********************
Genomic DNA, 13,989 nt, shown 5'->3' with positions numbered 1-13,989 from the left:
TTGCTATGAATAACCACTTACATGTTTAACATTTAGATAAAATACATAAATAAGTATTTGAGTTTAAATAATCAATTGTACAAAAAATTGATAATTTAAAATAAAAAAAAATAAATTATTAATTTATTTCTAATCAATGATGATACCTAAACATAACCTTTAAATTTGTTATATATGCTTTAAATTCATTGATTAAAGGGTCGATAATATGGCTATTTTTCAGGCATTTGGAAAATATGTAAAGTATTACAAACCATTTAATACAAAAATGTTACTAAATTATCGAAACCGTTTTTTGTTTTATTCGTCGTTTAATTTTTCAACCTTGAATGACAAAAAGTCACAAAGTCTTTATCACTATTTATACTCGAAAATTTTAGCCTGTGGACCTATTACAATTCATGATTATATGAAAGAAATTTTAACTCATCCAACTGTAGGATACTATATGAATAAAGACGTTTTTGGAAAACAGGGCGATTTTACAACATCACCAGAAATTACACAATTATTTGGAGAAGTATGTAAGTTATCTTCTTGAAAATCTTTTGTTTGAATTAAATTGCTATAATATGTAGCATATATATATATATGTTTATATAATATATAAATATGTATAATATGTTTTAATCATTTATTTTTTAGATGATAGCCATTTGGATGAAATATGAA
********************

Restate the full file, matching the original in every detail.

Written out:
Genomic DNA, 13,989 nt, shown 5'->3' with positions numbered 1-13,989 from the left:
TTGCTATGAATAACCACTTACATGTTTAACATTTAGATAAAATACATAAATAAGTATTTGAGTTTAAATAATCAATTGTACAAAAAATTGATAATTTAAAATAAAAAAAAATAAATTATTAATTTATTTCTAATCAATGATGATACCTAAACATAACCTTTAAATTTGTTATATATGCTTTAAATTCATTGATTAAAGGGTCGATAATATGGCTATTTTTCAGGCATTTGGAAAATATGTAAAGTATTACAAACCATTTAATACAAAAATGTTACTAAATTATCGAAACCGTTTTTTGTTTTATTCGTCGTTTAATTTTTCAACCTTGAATGACAAAAAGTCACAAAGTCTTTATCACTATTTATACTCGAAAATTTTAGCCTGTGGACCTATTACAATTCATGATTATATGAAAGAAATTTTAACTCATCCAACTGTAGGATACTATATGAATAAAGACGTTTTTGGAAAACAGGGCGATTTTACAACATCACCAGAAATTACACAATTATTTGGAGAAGTATGTAAGTTATCTTCTTGAAAATCTTTTGTTTGAATTAAATTGCTATAATATGTAGCATATATATATATATGTTTATATAATATATAAATATGTATAATATGTTTTAATCATTTATTTTTTAGATGATAGCCATTTGGATGAAATATGAA